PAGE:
Thursday, 18 August 2016

Al-Sabah Collection of Ungrounded Antiquities

Prudence Harper and Martha Carter
at a recent book signing event.
Jane Jakeman , ''
The al-Sabah collection in Kuwait consists mainly of superb silver and gold vessels. Almost 100 pieces, dating from the earlier stages of the Hellenic trail to the advent of Islam, are described in The Arts of the Hellenized East [...] it is painfully apparent that scholarly assessment was greatly hampered by lack of provenance. [...]  It would, however, limit the global interchanges of scattered pieces if auction records were cited and auction houses had to disclose who was selling unprovenanced work, which could be enforced by wealthy purchasers refusing to buy unless this was made public. Some Egyptologists have called for every antiquity to have a passport, as for cars and race-horses. Julian Raby, director of the Freer and Sackler Galleries in Washington, remarked to me on the al-Sabah treasure: “No European or American museum could put together such a collection now, not so much because of costs, but provenance issues.” Silence may well cast a shadow over a collection. [...]  No-one doubts that the al-Sabah family are good collectors in the sense that their objects are carefully conserved and published. But does this justify in general the multitude of unscrupulous dealers in the market and the placing of the object at the whim of a private owner? It used to be argued in favour of slavery that some owners treated their slaves well.
Perhaps a start can be made by boycotting purchasing the catalogue and visiting this accumulation of shiny trophies. Let collectors like this realise that what they do with the common heritage is of potential concern to us all, and that their activities are subject to social approval. Perhaps only the withdrawal of social approval, and increased public scrutiny is the way to increase the appreciation among no-questions-asked collectors and dealers of the need for social responsibility.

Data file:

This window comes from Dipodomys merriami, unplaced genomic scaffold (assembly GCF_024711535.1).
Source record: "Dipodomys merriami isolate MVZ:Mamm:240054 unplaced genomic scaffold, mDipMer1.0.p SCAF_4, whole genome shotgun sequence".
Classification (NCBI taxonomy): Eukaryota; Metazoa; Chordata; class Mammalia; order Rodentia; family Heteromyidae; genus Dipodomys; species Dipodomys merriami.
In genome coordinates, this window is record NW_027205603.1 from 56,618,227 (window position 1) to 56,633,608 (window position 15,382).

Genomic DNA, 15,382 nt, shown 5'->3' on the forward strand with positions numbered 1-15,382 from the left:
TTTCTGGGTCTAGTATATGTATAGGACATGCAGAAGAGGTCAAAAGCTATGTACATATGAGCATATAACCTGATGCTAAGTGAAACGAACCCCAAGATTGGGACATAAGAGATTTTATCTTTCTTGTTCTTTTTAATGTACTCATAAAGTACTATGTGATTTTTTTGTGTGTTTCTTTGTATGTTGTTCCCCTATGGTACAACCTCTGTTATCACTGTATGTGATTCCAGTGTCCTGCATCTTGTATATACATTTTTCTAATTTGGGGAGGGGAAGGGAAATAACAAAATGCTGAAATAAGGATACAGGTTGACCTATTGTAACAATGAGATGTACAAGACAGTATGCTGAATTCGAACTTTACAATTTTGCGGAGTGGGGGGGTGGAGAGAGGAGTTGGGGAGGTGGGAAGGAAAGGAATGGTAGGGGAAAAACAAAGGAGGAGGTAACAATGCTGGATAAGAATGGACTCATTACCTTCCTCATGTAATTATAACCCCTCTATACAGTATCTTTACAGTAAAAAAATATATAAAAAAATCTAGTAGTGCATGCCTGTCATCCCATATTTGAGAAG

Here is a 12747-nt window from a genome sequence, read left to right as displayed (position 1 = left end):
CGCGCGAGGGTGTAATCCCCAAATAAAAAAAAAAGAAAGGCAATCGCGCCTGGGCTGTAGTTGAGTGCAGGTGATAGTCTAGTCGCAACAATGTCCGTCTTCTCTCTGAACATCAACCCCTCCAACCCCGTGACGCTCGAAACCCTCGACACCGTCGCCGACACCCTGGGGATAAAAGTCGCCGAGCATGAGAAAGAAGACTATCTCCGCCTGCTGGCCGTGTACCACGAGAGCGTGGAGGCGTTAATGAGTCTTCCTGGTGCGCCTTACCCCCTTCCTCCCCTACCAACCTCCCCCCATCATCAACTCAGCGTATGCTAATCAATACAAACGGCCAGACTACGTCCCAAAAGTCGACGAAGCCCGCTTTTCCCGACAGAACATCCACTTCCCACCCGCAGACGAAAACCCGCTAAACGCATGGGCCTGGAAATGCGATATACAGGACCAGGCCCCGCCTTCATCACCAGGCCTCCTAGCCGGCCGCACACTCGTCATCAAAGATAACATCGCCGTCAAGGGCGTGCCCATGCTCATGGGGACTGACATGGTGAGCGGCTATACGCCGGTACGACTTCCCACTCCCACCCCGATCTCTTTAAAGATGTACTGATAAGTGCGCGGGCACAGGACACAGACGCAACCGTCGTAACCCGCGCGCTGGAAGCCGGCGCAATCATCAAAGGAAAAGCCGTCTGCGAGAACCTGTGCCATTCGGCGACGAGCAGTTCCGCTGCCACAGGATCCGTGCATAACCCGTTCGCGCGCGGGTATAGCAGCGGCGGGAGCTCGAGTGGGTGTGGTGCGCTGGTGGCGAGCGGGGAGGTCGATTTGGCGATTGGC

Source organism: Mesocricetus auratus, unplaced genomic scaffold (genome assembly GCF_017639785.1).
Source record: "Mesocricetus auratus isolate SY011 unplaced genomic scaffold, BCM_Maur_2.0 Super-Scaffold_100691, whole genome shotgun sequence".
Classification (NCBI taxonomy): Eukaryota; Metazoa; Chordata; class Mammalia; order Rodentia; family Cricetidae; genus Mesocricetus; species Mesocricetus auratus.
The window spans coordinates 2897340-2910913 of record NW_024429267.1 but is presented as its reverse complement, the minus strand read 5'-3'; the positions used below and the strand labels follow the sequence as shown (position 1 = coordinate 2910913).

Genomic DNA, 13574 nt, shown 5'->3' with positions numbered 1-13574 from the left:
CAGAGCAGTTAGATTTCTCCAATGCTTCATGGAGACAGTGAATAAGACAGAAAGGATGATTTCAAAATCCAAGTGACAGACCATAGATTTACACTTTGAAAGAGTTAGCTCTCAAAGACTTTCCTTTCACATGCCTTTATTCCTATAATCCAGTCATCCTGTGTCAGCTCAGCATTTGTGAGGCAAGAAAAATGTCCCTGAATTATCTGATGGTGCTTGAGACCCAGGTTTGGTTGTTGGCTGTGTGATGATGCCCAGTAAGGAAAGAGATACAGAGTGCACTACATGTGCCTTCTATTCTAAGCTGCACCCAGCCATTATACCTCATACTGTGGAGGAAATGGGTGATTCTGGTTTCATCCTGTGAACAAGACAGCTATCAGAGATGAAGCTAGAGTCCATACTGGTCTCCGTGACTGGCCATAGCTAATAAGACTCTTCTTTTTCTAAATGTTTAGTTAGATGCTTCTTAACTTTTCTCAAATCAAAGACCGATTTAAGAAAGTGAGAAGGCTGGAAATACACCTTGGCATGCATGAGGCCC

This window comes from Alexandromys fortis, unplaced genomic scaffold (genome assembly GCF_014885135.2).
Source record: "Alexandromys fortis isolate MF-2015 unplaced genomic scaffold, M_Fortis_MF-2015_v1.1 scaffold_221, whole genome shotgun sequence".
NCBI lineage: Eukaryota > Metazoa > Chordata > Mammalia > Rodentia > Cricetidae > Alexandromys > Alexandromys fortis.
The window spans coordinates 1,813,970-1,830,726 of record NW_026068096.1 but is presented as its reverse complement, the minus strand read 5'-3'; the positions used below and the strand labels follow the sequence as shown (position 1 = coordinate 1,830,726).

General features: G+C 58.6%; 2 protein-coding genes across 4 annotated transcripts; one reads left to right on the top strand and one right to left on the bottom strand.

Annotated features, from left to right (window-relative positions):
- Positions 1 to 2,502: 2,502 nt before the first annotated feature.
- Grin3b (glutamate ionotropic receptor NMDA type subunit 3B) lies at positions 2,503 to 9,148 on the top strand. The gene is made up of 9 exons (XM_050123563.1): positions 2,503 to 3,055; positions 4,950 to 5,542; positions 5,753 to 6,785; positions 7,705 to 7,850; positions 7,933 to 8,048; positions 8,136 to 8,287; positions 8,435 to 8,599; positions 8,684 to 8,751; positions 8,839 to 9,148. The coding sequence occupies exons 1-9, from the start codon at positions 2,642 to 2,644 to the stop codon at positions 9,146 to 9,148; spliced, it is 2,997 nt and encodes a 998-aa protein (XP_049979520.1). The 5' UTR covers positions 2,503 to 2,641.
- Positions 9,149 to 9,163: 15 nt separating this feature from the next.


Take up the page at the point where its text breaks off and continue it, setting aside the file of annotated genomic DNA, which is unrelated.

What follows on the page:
David Knell said...

I do cringe at the use of the word "arts" to describe ancient objects. The word is much beloved by certain museums that restrict their holdings to only the flashiest examples of any type, perhaps because it is well suited to that pompous and superficial approach to history. By definition, it focuses attention on the objects themselves - almost as if they existed in a vacuum to be admired for their beauty and artistry alone - and thus tends to sideline their deeper historical and social significance. In such "arts" centric frameworks, the objects are very often presented as though even their wider context were only worthy of a mere label or footnote and their immediate context were of no interest at all.

Small wonder then that, unless it entails the name of an impressive former owner, the concept of provenance holds little meaning to the people who run some museums with that focus.

Paul Barford said...

And David has written that up as a post on his blog:

worth reading.

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